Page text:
The 83rd Texas Legislature may have filed fewer bills overall than the legislatures of the past three bienniums, but more of those bills were city-related than ever before, a consultant told Denton leaders this week.
Brandon Aghamalian, of Austin-based Focused Advocacy, told the Denton City Council during a workshop session this week that the Legislature showed an increased willingness this year to tinker with local control. About 1,700 of the 6,061 bills filed could have affected city authority, he said.
“And, as a full-service city, Denton is exposed to a lot more risk,” Aghamalian said.
In other words, any new laws that would affect utilities and landfills could affect Denton, too, particularly when compared to other cities that have investor-owned or other public utility providers.
Some big issues commanded the Legislature’s attention and will ultimately affect cities, Aghamalian said.
For example, about $450 million was allocated to restore roads in energy-producing counties, another $10 million was allocated to help the homeless, and $15.5 million was restored for local parks funding. The mixed-beverage tax was also restored with a provision in House Bill 3572 that would make sure it couldn’t be zeroed out again, Aghamalian said.
When the Legislature provided for $2 billion in funding for new water projects — which still requires Texas voters to approve in a constitutional election this November — it also provided for regional planning, and that’s good for cities, Aghamalian said.
According to Snapper Carr, also with Focused Advocacy, key new laws for cities included reforms to the property tax appraisal dispute process in HB 585 and to the event trust fund in Senate Bill 1678, which helps North Texas cities pay for events like the Super Bowl.
One new law allows cities to hold public meetings with participation of some members via video-conferencing, although Carr was circumspect about it.
“I’d caution that I would not want to be one of the first cities to use this,” he said.
Cities were also able to stop laws that would have pre-empted local control. In addition to the well-publicized fight over predatory lending that included failed attempts at pre-empting local regulation, bills that would have pre-empted tree ordinances, compost sales and permit vesting were also defeated.
Cities helped defeat a bill that would have made textbooks exempt from sales tax, something that could have a major impact on cities, like Denton, that are home to universities, Carr said.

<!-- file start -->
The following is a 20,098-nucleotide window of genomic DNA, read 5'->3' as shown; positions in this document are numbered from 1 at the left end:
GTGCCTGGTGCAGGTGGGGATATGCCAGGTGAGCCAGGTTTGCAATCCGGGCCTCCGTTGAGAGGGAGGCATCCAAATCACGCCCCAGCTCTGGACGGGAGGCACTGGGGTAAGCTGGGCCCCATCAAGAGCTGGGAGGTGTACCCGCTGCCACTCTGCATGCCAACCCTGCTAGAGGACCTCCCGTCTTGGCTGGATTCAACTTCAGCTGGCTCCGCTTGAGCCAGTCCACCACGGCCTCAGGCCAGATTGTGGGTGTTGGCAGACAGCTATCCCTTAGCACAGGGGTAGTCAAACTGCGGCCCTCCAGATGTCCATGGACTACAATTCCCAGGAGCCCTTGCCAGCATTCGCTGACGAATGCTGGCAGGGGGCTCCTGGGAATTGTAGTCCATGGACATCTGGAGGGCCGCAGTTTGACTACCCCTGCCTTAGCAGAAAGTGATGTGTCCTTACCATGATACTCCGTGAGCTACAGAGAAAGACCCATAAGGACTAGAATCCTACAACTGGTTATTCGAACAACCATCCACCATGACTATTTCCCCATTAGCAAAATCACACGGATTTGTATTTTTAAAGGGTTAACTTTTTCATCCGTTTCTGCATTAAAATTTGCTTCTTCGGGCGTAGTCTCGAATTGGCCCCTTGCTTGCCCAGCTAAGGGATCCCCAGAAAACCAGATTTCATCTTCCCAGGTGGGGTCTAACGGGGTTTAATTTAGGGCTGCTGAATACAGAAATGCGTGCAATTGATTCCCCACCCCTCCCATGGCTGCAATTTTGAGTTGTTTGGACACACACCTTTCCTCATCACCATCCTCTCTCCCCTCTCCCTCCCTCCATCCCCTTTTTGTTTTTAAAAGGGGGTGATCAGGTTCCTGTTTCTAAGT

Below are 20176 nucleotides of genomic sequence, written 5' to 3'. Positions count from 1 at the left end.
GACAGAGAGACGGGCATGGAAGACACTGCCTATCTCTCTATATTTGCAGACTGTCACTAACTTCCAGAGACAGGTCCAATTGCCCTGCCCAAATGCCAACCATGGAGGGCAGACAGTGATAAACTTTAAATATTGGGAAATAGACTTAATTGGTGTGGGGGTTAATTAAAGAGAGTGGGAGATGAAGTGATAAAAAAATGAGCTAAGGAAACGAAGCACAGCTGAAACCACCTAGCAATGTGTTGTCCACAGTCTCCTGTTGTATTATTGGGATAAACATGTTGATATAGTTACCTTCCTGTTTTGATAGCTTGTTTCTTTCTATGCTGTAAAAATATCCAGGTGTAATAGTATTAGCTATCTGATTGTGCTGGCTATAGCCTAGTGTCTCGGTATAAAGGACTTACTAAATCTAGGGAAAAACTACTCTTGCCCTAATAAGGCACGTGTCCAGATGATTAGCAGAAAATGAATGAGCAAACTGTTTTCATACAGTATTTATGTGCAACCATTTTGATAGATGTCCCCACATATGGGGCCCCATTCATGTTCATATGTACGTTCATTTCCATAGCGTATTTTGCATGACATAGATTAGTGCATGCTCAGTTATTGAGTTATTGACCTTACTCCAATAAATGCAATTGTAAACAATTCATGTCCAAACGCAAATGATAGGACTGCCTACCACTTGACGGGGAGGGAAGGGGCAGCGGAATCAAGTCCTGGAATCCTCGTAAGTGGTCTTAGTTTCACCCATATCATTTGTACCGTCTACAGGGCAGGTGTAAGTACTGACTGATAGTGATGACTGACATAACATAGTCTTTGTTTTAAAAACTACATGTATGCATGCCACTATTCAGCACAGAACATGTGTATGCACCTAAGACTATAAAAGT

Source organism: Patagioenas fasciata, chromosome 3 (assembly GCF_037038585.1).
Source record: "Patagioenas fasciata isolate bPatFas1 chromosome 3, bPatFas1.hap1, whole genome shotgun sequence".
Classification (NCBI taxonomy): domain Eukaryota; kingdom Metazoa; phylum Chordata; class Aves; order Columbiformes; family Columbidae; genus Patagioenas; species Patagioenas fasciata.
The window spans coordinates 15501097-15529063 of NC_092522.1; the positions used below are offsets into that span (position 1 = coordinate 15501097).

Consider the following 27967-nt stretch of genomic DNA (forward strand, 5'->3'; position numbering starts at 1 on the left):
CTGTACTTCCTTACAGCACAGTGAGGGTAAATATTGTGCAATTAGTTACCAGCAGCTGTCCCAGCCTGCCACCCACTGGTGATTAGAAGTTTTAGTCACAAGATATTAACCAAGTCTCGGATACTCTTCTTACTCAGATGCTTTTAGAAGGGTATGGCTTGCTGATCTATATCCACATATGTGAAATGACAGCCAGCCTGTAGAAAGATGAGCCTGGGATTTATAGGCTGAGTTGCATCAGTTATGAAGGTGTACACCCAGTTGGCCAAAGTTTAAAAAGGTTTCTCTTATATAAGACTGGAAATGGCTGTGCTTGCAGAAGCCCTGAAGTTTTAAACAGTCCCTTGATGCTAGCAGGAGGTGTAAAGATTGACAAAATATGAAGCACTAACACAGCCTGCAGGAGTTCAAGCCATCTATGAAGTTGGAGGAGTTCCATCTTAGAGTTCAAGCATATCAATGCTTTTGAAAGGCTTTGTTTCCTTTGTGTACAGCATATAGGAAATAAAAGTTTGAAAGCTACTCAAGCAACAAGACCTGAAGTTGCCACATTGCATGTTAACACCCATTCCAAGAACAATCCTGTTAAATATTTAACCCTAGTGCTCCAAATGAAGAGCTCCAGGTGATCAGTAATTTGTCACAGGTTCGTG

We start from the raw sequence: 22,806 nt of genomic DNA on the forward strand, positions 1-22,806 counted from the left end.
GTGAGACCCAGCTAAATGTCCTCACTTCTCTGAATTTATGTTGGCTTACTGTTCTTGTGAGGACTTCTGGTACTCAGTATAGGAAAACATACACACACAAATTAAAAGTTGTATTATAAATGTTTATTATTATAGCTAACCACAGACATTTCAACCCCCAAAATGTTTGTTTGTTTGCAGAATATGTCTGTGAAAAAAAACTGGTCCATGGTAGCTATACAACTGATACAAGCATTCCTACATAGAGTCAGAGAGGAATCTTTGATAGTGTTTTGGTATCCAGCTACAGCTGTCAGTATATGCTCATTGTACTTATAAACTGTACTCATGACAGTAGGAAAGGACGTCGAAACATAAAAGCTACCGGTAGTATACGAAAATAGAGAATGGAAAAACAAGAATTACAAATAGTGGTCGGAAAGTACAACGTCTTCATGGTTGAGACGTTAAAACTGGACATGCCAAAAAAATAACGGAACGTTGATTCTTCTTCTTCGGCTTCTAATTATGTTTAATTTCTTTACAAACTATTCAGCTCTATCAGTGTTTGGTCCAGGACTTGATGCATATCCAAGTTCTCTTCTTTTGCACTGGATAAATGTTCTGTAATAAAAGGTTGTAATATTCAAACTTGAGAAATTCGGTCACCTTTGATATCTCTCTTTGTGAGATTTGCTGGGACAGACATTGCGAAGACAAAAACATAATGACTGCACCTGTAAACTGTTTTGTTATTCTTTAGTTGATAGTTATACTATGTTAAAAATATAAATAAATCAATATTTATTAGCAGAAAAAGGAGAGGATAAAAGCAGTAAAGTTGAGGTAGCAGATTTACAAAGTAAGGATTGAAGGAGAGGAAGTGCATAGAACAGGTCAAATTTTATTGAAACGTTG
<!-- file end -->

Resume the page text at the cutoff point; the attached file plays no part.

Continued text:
The city also helped defeat HB 2828, he said.
Referred to the House Committee on Energy Resources, HB 2828 was a bill aimed at Grand Prairie, Fort Worth, Southlake and other cities that would have pre-empted the ability to write ordinances regulating natural gas pipelines. It was moving through the Legislature when Denton officials and others weighed in, Carr said.
“[It was] good fortune to have your city attorney come down the day after the hearing in the house committee,” he said.
The other cities participated, too, Carr said, but Denton was able to meet with Texas Rep. Jim Keffer, R-Granbury, who is the committee chairman.
“Anita [Burgess, city attorney] and Lindsey [Baker, public relations officer] explained some of the impacts locally, and that went a long way in assuring that bill never got a vote,” Carr said. “I would garner to say that had it been voted on the day it had a hearing, it would have passed out with probably only two ‘no’ votes.”
Carr told the council that he believed there would be an interim study to revisit the issue and see whether the state has a role.
Consultants and staff with Denton Municipal Electric continue to monitor the ongoing controversy with Austin Energy, which has raised rates to cover some of its investments in renewable energy.
The Legislature has looked at the matter in ways that could threaten local control of municipal-owned utilities, but so far nothing has materialized, Carr said.
Over the past couple of sessions, Carr told the city the advocacy group has noticed that the pace of the Legislature’s work has increased. In order to be proactive with a legislative agenda, even to proactively defeat a bill, a group’s work and due diligence needs to be done in advance, he said.
“You used to, almost, could wait until January and kind of start that process and the members would play an integral role in helping you sort that all out,” Carr said. “They really expect, now, in the process, that you have the work done well in advance.”
To have a realistic chance at being successful, Carr said the group recommends that the city have its legislative agenda for the 84th biennium in 2015 done by September 2014, with drafting of any bills done by October 2014.
Carr also advised the city to watch the work being done with the interim committees, which begins in January.
PEGGY HEINKEL-WOLFE can be reached at 940-566-6881 and via Twitter at @phwolfeDRC.